Any plan to capture video or photographic images on the campus must first be submitted to the media relations staff at the Communications Department, who will liaise with campus security and any other relevant parties at Université Laval.
There has been a big increase in requests to take aerial images of the university using drones, whether for promotional, artistic, or scientific purposes.
While drone photography is less expensive than traditional methods such as airplanes and helicopters, it too has a cost. It must be done safely, in accordance with Canadian aviation regulations and government regulations on the use of drones.
Here's what to do:
The first thing you have to do is submit your project to the media relations team in the Communications Department. They will liaise as needed with Security and Prevention Services (SSP) and other relevant parties on campus.
To request a permit or for more information, please contact:
Simon La Terreur-Picard
Next, you should know that any individual or organization that wants to take professional aerial photos or videos with drones for commercial purposes or in an urban area must comply with current Transport Canada regulations. Before beginning, it's important to read the information on this topic on the Transport Canada website.
There are currently three regulatory frameworks regarding drone use:
As you can see, for any non-recreational activity amateur filming is not allowed, for basic safety and security reasons. Any Université Laval employee who wishes to capture images with a drone on campus for work purposes must comply with the regulation and obtain a flight permit (an SFOC).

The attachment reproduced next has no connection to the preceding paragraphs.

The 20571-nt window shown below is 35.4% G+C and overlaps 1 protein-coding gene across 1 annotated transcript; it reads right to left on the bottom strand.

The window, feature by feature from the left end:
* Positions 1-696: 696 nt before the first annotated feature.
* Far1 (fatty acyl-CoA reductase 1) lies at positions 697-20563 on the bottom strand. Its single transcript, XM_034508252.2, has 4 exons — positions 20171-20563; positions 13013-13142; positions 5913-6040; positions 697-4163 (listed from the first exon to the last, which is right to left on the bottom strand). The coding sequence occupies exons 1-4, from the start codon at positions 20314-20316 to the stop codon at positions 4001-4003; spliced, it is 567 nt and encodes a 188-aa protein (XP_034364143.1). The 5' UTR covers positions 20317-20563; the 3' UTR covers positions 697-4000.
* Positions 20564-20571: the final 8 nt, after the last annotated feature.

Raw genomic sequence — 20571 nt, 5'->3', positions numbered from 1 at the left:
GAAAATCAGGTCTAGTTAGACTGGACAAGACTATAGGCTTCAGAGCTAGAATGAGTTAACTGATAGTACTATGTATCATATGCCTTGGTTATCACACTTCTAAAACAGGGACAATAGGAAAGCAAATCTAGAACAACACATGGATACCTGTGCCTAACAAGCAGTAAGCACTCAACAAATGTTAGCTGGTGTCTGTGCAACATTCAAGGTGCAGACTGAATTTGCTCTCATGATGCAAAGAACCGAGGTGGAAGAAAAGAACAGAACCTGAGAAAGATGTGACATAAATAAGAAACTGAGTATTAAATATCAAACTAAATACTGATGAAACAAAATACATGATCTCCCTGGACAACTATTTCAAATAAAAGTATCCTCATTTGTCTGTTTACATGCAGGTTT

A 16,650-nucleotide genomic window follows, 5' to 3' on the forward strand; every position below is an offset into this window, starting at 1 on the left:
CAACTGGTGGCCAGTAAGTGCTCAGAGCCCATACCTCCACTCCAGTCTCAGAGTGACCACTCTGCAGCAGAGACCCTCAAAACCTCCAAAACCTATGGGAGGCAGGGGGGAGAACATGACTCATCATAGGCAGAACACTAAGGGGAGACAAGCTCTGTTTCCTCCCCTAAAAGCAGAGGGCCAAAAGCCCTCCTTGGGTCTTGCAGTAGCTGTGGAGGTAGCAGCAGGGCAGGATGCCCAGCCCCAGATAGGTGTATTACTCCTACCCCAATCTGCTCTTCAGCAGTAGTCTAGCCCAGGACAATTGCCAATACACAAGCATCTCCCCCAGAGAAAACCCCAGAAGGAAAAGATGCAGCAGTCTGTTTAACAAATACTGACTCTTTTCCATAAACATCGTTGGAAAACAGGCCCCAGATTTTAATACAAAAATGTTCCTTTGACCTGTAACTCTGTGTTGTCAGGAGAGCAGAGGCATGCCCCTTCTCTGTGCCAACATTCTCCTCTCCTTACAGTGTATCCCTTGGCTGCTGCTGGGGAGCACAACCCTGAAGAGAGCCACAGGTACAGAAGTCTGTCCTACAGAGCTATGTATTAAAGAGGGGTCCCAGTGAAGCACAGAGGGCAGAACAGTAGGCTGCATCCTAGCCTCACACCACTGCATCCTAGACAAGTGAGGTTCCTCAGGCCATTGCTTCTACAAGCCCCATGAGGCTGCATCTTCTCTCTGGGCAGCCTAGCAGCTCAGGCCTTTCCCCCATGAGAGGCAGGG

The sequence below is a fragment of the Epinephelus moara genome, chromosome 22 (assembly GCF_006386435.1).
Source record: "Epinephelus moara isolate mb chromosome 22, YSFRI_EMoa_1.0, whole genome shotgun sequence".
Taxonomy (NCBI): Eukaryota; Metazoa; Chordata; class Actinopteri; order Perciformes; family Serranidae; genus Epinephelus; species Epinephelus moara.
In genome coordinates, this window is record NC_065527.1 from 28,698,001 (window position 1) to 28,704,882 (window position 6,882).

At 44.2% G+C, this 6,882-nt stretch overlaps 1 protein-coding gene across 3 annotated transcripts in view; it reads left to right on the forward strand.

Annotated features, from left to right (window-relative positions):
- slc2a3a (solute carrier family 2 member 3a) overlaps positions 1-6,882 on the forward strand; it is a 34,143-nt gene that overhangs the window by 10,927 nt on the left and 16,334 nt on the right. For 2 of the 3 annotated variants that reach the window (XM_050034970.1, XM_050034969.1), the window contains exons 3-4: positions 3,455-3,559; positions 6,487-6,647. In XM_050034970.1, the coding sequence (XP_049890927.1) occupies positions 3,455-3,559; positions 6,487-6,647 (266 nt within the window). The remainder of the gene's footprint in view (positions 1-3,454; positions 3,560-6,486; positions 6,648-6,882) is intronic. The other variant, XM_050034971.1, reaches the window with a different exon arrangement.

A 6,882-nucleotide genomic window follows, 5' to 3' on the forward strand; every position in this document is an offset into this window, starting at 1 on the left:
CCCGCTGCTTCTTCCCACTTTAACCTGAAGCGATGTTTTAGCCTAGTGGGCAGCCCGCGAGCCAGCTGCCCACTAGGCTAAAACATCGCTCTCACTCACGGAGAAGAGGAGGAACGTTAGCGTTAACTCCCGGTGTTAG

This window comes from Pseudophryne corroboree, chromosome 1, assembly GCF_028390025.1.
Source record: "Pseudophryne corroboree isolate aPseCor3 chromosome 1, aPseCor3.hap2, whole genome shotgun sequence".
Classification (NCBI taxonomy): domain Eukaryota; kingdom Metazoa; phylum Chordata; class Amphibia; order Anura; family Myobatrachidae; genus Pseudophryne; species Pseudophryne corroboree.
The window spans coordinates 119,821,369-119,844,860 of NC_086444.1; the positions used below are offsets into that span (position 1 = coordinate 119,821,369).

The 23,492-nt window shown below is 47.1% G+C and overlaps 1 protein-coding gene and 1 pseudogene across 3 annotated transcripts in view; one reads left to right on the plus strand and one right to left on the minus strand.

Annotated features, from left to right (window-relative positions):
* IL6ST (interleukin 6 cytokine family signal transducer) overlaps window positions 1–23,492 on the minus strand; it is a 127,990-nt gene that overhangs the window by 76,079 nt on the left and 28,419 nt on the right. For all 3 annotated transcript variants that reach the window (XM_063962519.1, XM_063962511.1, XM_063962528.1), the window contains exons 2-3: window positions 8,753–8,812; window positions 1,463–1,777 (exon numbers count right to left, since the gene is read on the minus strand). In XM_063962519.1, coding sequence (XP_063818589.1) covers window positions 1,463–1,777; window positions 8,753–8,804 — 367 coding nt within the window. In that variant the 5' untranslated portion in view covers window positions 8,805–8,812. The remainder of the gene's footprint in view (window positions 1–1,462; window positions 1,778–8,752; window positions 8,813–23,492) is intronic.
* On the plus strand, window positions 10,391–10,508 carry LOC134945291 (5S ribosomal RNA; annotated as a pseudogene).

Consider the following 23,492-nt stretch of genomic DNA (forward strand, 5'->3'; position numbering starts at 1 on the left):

Once you have an SFOC for your drone-based video project, it is essential that you hire a company that takes safety and security seriously and meets all the regulatory requirements.
More and more service providers are trying their hand at aerial filming, but not all of them have the same video production expertise.
Taking high-quality, perfectly stable aerial images is a complex endeavour. It requires both an excellent understanding of the technical constraints in play (weather, wind, vibrations, light, ensuring no one on the ground is in the shooting area during flight, etc.) and video production expertise (photo direction, camera manoeuvring, team management, etc.).
Not just any provider with the necessary equipment can apply for an SFOC with Transport Canada. However, unless you choose a provider who holds a Standing SFOC, which is a permanent certification issued by Transport Canada, it can take weeks or even months to receive a Site-Specific SFOC for your project, depending on its nature and the backlog of applications at Transport Canada.
Note that there are currently only a handful of companies in Québec City who have a Standing SFOC. Other providers are based elsewhere in the province (Laval, Shefford, Montréal, etc.).
It should be noted that some companies specialize more in using drones to collect data. It's important to ask about their areas of expertise and the services they offer when choosing a provider.
Once you make your selection, the provider will work with the project lead to produce the following documents and submit them to Transport Canada:
It is the provider's responsibility to walk the client through this process and to liaise between the client and Transport Canada.
In instances where the client has specific constraints surrounding safety on the shooting sites, for example in an industrial area, specific safety measures must be taken by the provider.
Note that at Université Laval, Security and Prevention Services must be informed of any filming plans and must receive the aforementioned documents.
If you would like to complete all of these steps without working with an approved provider, please read this memo (PDF, 114 KB, French only) to learn about Université Laval's insurance coverage for the use of drones.